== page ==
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The Dinner Table, the Tulip

Rhea Tregebov
From:   Mapping the Chaos. 1995, pp 57-58.


So what do we do with this,
this world, this uncertain spring,
the tulips still holding, things green and cold.
Take the tulips, composed, driven to yellow or rose
from their chilly green, given to order,
unfolding. The colour they move towards
held for a day, or a week, contingent
on the weather, accident. Then paling or darkening
into other shades, then the quick
or slow decomposing. Coming to grief.
To being not tulips. Does rot
have its own order? I think not.
Theorists see things moving
to degeneration, some, and looking down,
I might be inclined to agree, skidding down
to an agreement since more than the weather
this spring is uncertain. Systems large
and small are flawed, disintegrating.
Think of anything: my respiratory system,
the world's. Today I run along the cul-de-sac
in the swanky end of our neighbourhood.
As always, there are vans parked in the driveways.
Things are being taken care of, expensive systems
in need of maintenance. The rest of us
are short on money, time, love.
And you so careless, the roof needing repair,
plaster crumbling from the living-room ceiling,
faith battered, struck by dilemma. Ah you.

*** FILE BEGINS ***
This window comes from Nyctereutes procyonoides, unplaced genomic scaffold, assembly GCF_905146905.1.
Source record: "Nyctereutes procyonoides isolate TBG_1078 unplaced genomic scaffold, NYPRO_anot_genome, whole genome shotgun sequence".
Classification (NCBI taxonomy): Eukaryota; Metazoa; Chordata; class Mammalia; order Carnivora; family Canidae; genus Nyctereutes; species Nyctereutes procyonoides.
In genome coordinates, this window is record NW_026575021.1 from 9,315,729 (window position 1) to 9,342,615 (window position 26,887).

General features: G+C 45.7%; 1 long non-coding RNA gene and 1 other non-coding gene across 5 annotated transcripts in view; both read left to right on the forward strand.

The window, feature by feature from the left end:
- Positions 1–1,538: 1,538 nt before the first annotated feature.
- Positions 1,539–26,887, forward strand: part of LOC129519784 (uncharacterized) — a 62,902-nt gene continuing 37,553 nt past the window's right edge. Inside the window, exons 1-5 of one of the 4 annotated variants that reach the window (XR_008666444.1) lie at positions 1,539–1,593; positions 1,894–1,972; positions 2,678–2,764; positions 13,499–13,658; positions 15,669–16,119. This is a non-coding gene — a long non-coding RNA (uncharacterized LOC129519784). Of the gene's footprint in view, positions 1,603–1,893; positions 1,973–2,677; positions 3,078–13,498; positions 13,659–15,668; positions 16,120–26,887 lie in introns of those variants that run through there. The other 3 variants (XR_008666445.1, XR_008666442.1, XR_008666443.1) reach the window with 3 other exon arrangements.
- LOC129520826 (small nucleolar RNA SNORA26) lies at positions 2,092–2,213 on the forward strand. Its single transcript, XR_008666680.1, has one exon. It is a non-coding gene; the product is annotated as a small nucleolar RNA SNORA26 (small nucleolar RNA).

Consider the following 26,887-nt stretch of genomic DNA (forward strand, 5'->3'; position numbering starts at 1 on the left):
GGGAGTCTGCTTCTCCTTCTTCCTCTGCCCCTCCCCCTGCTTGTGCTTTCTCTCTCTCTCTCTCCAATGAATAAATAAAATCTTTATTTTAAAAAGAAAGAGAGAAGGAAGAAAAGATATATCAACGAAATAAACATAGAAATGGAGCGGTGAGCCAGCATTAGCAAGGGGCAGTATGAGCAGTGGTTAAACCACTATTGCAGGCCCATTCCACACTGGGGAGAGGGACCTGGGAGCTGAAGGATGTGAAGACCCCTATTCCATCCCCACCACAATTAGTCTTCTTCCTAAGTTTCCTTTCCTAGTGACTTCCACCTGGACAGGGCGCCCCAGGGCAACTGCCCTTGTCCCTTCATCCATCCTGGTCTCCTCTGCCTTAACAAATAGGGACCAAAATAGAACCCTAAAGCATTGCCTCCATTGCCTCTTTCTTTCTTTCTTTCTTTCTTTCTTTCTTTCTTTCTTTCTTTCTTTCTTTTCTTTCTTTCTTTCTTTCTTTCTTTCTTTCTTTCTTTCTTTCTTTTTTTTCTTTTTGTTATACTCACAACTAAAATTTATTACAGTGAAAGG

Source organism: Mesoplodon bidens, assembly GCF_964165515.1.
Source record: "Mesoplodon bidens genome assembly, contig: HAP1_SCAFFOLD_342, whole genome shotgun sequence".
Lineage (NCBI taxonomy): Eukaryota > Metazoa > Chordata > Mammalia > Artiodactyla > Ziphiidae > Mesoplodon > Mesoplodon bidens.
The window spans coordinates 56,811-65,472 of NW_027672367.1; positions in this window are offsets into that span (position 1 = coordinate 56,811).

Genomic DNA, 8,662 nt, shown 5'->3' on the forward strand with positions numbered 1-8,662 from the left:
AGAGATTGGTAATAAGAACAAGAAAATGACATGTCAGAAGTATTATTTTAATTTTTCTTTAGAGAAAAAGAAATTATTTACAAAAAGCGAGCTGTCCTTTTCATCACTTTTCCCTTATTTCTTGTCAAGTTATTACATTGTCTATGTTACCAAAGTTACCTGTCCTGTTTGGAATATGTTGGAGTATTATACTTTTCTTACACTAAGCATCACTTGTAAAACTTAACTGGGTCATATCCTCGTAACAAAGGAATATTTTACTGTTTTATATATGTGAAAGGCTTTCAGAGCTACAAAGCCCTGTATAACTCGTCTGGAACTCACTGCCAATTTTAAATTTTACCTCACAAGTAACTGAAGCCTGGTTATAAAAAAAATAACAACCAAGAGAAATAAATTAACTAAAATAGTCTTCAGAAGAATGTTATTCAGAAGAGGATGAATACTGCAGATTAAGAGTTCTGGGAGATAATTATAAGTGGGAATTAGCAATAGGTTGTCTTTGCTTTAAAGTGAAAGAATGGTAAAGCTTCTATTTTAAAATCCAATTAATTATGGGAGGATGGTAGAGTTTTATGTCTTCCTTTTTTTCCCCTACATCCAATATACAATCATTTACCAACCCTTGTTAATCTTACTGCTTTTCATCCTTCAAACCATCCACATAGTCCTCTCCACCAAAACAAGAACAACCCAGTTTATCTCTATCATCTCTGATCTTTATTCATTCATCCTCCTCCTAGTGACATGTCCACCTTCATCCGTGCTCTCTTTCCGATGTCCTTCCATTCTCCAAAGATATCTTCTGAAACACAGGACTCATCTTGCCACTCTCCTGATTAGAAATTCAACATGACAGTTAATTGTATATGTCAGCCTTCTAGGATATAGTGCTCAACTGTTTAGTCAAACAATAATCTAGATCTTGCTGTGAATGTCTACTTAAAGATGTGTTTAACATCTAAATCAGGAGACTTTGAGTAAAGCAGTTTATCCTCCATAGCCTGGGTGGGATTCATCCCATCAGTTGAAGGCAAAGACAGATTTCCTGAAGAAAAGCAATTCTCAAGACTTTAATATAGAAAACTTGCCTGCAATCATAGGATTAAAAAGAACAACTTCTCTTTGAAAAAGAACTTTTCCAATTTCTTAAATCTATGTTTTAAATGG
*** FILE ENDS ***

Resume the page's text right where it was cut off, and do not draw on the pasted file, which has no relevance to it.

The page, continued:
It's a good thing it is spring, my faith still holding,
in me, this body running along concrete,
however the lungs rasp. Spring inclines me
elsewhere, to lean towards other theories -
anti-chaos, the universal yearning
towards order. Setting the table just so.
The tulips in the right vase.
Yearning, yes, the scientist on TV wanting
it to be the case that we are at home
in the universe, that life is inevitable,
"the consequence of broad avenues of possibility,
not back lanes of improbability." Although,
agnostic, I might settle for back lanes.
I've loved their rough edges, seamy sides:
rusted garbage cans overturned, the
opportunity for scrounging, the
possibility of unexpected plenty.
A clump of fat white violets beside the garage
and beside them, blue ones, their pansy faces
attentive. Not an aberration but a plan.
Agnostic, I bless those looking
for a science of emergence, of complexity,
looking for a way to model complicated systems
like the dinner table, the tulip. And I
agree. The ultimate question not only
of science, but ours why is there
something rather than nothing.



Rhea Tregebov's works copyright © to the author.


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